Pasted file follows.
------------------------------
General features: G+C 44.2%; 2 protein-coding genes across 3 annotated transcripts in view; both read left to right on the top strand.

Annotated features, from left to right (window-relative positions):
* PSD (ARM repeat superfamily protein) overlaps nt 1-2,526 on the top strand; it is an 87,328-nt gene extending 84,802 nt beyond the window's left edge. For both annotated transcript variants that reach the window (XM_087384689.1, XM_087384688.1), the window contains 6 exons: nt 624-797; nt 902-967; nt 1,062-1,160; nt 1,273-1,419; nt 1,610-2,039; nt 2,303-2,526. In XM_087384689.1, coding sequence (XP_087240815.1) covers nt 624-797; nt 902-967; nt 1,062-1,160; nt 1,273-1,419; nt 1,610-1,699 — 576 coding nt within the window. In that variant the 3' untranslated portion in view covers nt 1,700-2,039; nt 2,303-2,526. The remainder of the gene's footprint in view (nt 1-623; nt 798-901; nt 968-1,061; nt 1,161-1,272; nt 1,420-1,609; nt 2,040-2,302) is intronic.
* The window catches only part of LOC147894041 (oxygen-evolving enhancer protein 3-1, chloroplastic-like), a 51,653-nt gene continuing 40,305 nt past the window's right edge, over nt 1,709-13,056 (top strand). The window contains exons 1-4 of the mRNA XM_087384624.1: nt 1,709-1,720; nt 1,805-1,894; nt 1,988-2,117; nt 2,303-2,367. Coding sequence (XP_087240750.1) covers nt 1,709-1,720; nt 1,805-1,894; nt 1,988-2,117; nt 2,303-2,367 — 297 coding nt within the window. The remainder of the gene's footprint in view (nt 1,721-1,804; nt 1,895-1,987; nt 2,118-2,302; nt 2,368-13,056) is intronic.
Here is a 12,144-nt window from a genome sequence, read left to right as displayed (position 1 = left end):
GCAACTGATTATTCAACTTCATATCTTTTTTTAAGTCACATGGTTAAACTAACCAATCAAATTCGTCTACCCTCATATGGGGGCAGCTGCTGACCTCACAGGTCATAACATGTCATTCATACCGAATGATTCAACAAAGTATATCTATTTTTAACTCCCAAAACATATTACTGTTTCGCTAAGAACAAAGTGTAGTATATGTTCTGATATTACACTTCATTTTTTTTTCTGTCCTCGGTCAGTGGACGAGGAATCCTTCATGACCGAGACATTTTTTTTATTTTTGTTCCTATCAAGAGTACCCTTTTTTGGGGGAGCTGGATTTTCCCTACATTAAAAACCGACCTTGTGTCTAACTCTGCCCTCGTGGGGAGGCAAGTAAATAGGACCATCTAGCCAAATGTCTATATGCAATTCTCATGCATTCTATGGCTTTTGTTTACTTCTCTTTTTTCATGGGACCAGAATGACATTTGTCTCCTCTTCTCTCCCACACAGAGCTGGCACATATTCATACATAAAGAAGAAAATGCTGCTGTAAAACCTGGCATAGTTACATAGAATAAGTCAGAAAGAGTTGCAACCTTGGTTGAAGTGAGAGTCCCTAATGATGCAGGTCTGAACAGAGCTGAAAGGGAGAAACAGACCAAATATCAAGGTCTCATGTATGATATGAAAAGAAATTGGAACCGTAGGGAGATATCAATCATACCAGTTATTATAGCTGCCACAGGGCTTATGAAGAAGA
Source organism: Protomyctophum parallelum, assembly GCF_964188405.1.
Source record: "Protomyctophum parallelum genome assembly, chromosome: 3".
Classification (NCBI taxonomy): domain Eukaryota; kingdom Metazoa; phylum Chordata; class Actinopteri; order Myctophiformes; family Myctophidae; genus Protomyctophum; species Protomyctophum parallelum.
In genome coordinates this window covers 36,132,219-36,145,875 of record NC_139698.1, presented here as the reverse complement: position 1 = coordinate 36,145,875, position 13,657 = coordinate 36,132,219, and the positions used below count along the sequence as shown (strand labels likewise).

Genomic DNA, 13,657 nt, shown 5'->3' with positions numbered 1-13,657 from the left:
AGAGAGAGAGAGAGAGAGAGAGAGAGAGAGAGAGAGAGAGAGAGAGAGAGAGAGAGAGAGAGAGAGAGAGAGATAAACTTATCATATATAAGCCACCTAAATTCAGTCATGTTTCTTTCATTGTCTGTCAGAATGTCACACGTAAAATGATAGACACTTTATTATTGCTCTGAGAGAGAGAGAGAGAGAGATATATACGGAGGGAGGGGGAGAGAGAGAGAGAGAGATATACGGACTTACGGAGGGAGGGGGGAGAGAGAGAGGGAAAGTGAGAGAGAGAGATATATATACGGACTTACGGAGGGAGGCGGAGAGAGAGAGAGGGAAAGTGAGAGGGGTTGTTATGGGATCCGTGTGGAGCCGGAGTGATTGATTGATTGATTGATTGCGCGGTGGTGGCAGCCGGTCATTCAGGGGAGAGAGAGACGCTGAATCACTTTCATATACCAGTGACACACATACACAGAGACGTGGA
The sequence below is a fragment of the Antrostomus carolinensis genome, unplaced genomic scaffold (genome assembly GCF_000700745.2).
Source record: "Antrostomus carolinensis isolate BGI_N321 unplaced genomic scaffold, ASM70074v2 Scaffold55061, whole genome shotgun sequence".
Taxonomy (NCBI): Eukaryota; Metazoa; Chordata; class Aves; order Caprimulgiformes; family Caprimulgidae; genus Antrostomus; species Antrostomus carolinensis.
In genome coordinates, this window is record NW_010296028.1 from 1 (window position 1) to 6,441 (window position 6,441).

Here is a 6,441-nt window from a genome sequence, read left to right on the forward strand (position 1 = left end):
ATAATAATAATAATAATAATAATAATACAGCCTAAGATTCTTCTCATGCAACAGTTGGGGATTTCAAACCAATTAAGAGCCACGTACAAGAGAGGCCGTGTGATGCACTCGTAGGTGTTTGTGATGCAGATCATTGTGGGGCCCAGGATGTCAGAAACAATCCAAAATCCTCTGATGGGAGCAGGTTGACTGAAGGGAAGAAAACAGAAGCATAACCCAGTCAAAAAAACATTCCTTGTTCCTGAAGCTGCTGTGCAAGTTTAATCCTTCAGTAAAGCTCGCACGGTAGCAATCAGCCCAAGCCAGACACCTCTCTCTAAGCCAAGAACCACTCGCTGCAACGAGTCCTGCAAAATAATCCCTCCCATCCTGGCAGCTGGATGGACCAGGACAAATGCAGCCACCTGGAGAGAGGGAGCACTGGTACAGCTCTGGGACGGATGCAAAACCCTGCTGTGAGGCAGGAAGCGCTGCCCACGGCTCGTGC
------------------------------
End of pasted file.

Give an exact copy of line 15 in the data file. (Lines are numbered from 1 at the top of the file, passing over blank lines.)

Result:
Taxonomy (NCBI): Eukaryota; Metazoa; Chordata; class Aves; order Caprimulgiformes; family Caprimulgidae; genus Antrostomus; species Antrostomus carolinensis.